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Gonzaga’s Brandon Clarke makes splash in return to competitive basketball

Gonzaga’s Brandon Clarke drives against Central Washington’s Malcolm Cola  on Thursday at McCarthey Athletic Center. The Zags handled the Wildcats 108-69 in an exhibition game. (Jesse Tinsley / The Spokesman-Review)
By Justin Reed The Spokesman-Review

It had been 603 days since Brandon Clarke last laced up his shoes for a competitive basketball game.

The redshirt junior knew it had been a long time, but the actual number was shocking.

“Really? It has … 603 … OK,” Clarke said.

His previous game came on March 3, 2017, when the San Jose State Spartans lost to Utah State 90-64 in the first round of the Mountain West Tournament. Head coach Dave Wojcik resigned because of personal matters four months later and Clarke’s decision to transfer became clearer.

Clarke, initially from Vancouver, British Columbia, reportedly had 12 schools in mind. He quickly narrowed that list down to Oregon, Washington State and Gonzaga. On Aug. 30, a week after that report, Clarke was a Bulldog.

“Very happy. Like you said, it has been 603 days, so that feels like it has been way too long, so definitely just feels great to just be on the court and actually play basketball again in a game that actually counts,” Clarke said after Gonzaga’s 108-69 rout of Central Washington in an exhibition game on Thursday in the McCarthey Athletic Center.

“It is pretty crazy when you really think about (the 603 days) and obviously you have scrimmages, you have practices, but nothing mimics the first live action, so I was actually really, really happy with how he played tonight,” GU assistant coach Brian Michaelson said.

The Zags’ ability to transform players during their redshirt year was enticing to Clarke.

“I wanted to go to a team that I knew had a good redshirt program,” Clarke said. “There have been so many great players who have flourished under that, so that made coming here easy.”

Since 2000, more than 20 percent of GU’s roster has been comprised of transfer players, many of them redshirting before they step onto the floor of the Kennel.

“Also they have had so many years of having great teams and they have gone to the tournament for the last 20 years, so it made it pretty easy to make my choice,” Clarke said.

In Clarke’s two seasons as a Spartan, they went 23-38, losing in the first round of the MWC Tournament both years.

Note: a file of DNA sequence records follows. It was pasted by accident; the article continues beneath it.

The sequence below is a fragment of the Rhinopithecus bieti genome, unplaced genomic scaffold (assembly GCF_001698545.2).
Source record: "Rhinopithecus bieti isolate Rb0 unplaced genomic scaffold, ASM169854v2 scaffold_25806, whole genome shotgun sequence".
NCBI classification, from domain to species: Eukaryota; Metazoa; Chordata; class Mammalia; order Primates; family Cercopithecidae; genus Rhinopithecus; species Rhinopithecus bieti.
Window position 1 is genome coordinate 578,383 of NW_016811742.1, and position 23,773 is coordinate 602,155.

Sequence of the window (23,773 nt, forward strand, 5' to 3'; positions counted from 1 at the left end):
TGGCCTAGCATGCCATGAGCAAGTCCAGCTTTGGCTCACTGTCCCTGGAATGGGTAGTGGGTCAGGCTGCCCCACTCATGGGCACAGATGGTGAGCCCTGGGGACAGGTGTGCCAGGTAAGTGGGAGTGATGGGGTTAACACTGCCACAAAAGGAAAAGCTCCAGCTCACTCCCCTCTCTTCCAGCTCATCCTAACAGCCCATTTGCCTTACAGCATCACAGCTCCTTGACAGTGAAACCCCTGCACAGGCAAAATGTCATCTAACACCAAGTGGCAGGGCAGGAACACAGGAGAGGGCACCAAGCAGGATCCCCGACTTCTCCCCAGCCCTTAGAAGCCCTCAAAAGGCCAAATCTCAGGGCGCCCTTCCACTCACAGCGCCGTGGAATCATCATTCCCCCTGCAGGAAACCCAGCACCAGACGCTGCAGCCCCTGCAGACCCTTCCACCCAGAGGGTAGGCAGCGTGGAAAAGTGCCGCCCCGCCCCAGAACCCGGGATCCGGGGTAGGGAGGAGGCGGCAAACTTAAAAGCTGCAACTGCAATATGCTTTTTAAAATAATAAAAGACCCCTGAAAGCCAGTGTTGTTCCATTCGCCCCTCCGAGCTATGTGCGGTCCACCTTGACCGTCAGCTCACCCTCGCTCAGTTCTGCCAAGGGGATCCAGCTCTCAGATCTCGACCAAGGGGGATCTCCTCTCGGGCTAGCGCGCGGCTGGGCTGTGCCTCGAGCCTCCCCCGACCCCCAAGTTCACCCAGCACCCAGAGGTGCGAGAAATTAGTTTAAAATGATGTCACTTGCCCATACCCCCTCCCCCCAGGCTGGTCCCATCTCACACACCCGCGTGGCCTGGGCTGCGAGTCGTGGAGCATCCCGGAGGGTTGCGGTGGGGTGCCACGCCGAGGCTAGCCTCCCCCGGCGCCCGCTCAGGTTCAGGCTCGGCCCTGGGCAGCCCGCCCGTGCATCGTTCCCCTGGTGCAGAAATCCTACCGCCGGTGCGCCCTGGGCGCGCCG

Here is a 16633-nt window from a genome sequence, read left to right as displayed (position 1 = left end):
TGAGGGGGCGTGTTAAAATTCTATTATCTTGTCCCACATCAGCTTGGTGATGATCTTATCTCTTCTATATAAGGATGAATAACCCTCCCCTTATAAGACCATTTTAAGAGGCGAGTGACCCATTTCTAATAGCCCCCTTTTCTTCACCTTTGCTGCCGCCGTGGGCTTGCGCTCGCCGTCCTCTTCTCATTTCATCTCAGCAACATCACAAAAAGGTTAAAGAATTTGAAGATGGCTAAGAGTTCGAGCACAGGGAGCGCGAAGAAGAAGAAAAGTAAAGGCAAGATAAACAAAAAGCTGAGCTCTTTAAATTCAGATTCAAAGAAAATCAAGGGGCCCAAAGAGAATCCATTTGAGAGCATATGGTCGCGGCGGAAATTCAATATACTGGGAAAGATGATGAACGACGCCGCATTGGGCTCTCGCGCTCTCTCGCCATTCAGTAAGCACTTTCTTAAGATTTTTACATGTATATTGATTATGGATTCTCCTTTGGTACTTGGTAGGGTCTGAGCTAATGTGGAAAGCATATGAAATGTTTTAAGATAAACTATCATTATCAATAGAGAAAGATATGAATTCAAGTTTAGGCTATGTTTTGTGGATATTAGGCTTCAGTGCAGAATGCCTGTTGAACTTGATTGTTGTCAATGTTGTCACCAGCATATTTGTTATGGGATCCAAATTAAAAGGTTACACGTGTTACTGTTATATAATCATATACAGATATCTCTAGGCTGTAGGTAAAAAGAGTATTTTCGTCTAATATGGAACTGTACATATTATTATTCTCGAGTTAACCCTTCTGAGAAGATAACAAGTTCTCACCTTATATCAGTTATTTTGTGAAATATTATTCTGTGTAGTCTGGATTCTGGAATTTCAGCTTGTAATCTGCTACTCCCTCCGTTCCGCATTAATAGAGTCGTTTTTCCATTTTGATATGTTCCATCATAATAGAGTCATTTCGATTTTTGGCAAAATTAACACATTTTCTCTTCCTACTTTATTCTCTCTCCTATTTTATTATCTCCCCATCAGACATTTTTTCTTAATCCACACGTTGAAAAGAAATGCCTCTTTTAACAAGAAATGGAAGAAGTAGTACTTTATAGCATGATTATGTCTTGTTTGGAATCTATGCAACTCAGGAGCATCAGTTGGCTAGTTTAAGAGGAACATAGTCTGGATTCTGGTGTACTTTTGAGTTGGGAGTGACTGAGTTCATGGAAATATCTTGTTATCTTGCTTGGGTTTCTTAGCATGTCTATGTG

As a sophomore, Clarke averaged better than 17 points and eight rebounds a game, earning All-Mountain West first-team honors as well as a spot on the all-defensive team.

He played a hyperefficient game Thursday, finishing with 18 points on 4-of-5 shooting and 11 rebounds. A double-double in his first career game – albeit in an exhibition game – was the perfect start, as was his 10-for-14 effort from the free-throw line.

“Free throws are just free points pretty much, so definitely have to cash in on those when I can,” Clarke said. “It was part of my game that I had to work on, so I definitely made sure to shoot lots of free throws in the offseason.”

In his first two seasons, Clarke shot 57 percent from the line. He reworked his shooting mechanics in the last 1 1/2 years to help improve that number.

“Obviously, that is going to be helpful to our team if we can raise that (57 percent) because he is a guy who is so active and so athletic in there that he draws a lot of fouls,” Michaelson said. “The ability to make free throws is going to be the most important.”

Clarke also had to make the significant change to his game to fit in with the Zags’ system.

“That was big for Brandon, kind of teaching him how to play the way we want him to play and I feel really good about the things he has added,” Michaelson said. “He has added a significant array of post moves, his drive game has really grown, and obviously the thing everyone is talking about right now is that his shot has come a long way.”

Now that he’s back in this corner of North America, who is Clarke most excited to see at upcoming home games?

“My mom and my stepdad,” Clarke said. “It had just been so long since they’ve seen me play on the court and they love watching me play, so definitely looking forward to having them watch me again.”